stuffer (DOT 731.685-014), table worker (DOT 739.687-182), and addresser (DOT
209.587-010). [Doc. 13-12 at 14]. Based on that testimony, ALJ Farris concluded that a finding
of “not disabled” was appropriate for the period prior to September 9, 2014. Id. However, ALJ
Farris then found that, “[b]eginning on September 9, 2014, the date [Plaintiff]’s age category
changed, considering [Plaintiff]’s age, education, work experience, and [RFC], there are no jobs
that exist in significant numbers in the national economy that she could perform.” Id. at 15.
In her current motion to remand, Plaintiff argues that ALJ Farris: (1) failed to provide
specific, legitimate reasons for rejecting the medical opinions of treating physician, Andrew
Veitch, M.D.; (2) breached her administrative duty to develop the record concerning whether
Plaintiff has additional mental health impairments; and (3) failed to properly analyze
VE Provine’s testimony and, therefore, her step five determination is not supported by substantial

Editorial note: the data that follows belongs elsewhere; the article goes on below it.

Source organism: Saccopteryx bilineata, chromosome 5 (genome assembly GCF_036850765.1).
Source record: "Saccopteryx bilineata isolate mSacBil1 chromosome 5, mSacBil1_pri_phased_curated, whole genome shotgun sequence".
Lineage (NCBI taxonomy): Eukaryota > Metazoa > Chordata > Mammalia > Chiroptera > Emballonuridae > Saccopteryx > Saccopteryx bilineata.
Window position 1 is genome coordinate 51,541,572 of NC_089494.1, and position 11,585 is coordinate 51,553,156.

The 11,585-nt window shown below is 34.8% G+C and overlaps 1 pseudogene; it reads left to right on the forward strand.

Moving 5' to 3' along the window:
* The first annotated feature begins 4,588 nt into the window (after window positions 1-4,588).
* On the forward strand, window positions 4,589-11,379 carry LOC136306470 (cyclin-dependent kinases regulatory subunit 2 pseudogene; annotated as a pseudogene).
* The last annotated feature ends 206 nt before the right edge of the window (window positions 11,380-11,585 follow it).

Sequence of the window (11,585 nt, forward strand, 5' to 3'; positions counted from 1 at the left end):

[Doc. 21 at 2].
Defendant responds that:
(1) ALJ Farris reasonably weighed
Dr. Veitch’s opinion; (2) the record regarding Plaintiff’s mental condition was adequately
developed; and (3) ALJ Farris appropriately relied on VE Provine’s testimony. [Doc. 23 at 5, 8,
and 10, respectively]. In reply, Plaintiff argues that: (1) Defendant failed to respond to the
arguments in her motion and, instead, offered impermissible post hoc explanations; (2) ALJ Farris
relied on medical sources that never offered “true medical opinions”; (3) that Defendant is
“imputed with the knowledge” that VEs have been providing jobs numbers that are unreliable; and
(4) the case should be remanded for an immediate award of benefits. 7 [Doc. 24 at 2, 3, 4, and 5,
The Court declines to consider arguments (2) through (4) in Plaintiff’s reply, as they were made for the first
time in that document. See Forest Guardians v. U.S. Forest Serv., No. CIV.05 0372 JB/DJS, 2006 WL 4109660, at
*3 (D.N.M. Aug. 15, 2006) (unpublished) (“The Tenth Circuit has repeatedly held that waiting to raise an issue until a
reply brief-. . . -is not allowed”).
A. ALJ Farris’ Consideration of the Opinion of Dr. Veitch